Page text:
LINCOLN — Chronic prison overcrowding has prompted Nebraska corrections officials to request an additional $12.6 million over two years to cover the additional medical care, food and building maintenance needed for the crush of inmates.
But two state senators called the request incomplete because it didn't address how to reduce the swollen prison population, which was 50.6 percent above capacity Friday, or about 1,600 inmates over design capacity.
“I was a little perplexed and shocked when I read through their request,” said State Sen. Heath Mello of Omaha, who heads the legislative committee that approves spending requests from state agencies.
“The larger issue still looms: What is the administration proposing to deal with overcrowding?” Mello asked.
Omaha Sen. Brad Ashford, a leading voice in the Nebraska Legislature on corrections issues, raised similar questions.
A spokeswoman for the Nebraska Department of Corrections, Dawn-Renee Smith, said overcrowding is a complex issue that will require more time to consider options.
Some of those options include building a new prison — an expense that Mello, Ashford, Gov. Dave Heineman and others say they want to avoid — renovating an empty county jail in Lincoln's Air Park area or investing in alternatives to incarceration, such as supervised probation, parole and work release programs.
“We're trying to work that through and figure out what is the best approach, and what we need to do to have the most impact on the population,” Smith said. “We'll submit that as soon as we're able to.”
Mello, who heads the Legislature's Appropriations Committee, called on corrections officials last month to detail their plans for dealing with prison overcrowding in what's called a deficit budget request.
But the request, received last week, focused on addressing the issues associated with overcrowding and not the problem itself.
This is the second straight year that the department has submitted a deficit request. Last year, state lawmakers approved an additional $5 million to reopen a unit at the Omaha Correctional Center and rehire guards who were laid off during the recession.
The department is asking for an additional $5.3 million in the current fiscal year and $7.3 million in 2014-15.
About two-thirds of the request is for increased health care costs, which Smith attributed to inflation in medical treatment costs, increased need for out-of-prison care and an increase in the number of older inmates, as well as more inmates overall.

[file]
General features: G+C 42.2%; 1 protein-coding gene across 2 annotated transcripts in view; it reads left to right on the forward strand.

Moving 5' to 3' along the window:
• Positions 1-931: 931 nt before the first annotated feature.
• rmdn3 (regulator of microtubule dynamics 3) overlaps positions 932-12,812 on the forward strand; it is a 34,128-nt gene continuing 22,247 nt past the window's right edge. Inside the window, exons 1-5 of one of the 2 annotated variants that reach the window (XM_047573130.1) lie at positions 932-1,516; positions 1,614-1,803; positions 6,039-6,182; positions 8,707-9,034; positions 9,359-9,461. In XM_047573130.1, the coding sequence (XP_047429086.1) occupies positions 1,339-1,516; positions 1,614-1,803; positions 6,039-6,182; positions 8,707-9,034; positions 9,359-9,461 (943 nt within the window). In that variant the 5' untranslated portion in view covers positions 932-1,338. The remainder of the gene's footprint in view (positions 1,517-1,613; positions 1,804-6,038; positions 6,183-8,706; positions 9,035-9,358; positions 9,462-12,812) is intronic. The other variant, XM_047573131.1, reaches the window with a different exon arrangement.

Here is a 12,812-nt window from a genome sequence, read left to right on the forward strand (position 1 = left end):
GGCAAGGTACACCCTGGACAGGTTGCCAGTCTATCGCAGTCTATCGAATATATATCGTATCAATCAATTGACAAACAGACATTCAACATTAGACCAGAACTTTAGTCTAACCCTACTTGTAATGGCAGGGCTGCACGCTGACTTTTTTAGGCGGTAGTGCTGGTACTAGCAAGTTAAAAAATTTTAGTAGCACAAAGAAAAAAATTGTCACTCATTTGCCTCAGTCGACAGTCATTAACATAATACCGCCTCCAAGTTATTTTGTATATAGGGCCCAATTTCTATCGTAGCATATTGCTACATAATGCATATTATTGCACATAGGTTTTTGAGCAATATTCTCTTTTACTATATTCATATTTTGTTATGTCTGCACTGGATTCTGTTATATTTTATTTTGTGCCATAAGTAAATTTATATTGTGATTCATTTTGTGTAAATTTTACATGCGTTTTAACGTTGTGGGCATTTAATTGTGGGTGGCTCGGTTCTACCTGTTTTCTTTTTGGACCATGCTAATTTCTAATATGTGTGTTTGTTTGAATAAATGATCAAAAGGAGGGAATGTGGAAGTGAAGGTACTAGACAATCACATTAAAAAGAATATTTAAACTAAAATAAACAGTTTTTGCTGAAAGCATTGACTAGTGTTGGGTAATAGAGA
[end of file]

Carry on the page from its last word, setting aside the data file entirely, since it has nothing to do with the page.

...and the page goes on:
The department now has 847 inmates age 50 and older, more than three times the number of older inmates as in 2000, according to state budget figures.
Smith said that while the state's prisons have clinics to treat minor maladies, more serious medical needs such as surgeries and orthopedic and cardiac care, must be handled by local hospitals. The department's overall health care expenses rose nearly 30 percent from 2009-10 to 2012-13, to $19.9 million, and more than half of that money was spent on out-of-prison care.
The request also includes about $1 million per year in additional money to cover rising food and clothing expenses for a larger inmate population, which was 4,782 as of Friday. Food is also getting more expensive, according to the department, rising from $2.76 per inmate, per day in fiscal year 2010 to $2.98 last year.
The department is also asking for an additional $1.5 million for deferred maintenance, which Smith said included projects such as repairing roofs and patching parking lots.
Both Mello and Ashford said they were anxious to hear the department's plan to relieve overcrowding, and what its cost might be.
“Clearly, it's more than they're requesting in this budget request,” Ashford said.
He projected Monday that the Legislature would need to allocate an additional $25 million for more probation officers and treatment programs to deal with the glut of inmates to avoid spending $130 million or more on a new prison.
“Twenty-five million dollars is a lot less expensive than $130 million,” Ashford said.
The prison overcrowding issue has heated up in recent months, after a series of deaths linked to released inmates, prisoners on work release or furloughs.
In June, a state van being driven by a work release inmate crossed the center line of a Lincoln street and struck another van, killing the woman behind the wheel. That followed a September 2012 incident in which an inmate on a weekend furlough was shot and killed by Omaha police after police say he reached for a gun.
In August of this year, four people were killed in Omaha, and the man charged in those killings was an inmate released from prison in late July.
That inmate, Nikko Jenkins, served 10½ years of an 18- to 21-year sentence for robbery. He was granted “good time” reductions in his sentence under a state law designed to reward inmates for good behavior.
Critics say Jenkins should have lost more good time for assaults and other misbehavior while in prison and should have been kept in prison longer. Gov. Dave Heineman and others have said the “good time” law should be changed to require hardened criminals to “earn” sentence reductions via good behavior.
Next week, a team from the Council of State Governments' Justice Center will visit Nebraska to offer its input on solutions to overcrowding.
Smith said she didn't have a timeline for when the Department of Correctional Services would issue its recommendations. The next legislative session begins Jan. 8, and Smith said the agency plans to unveil a new master plan by May.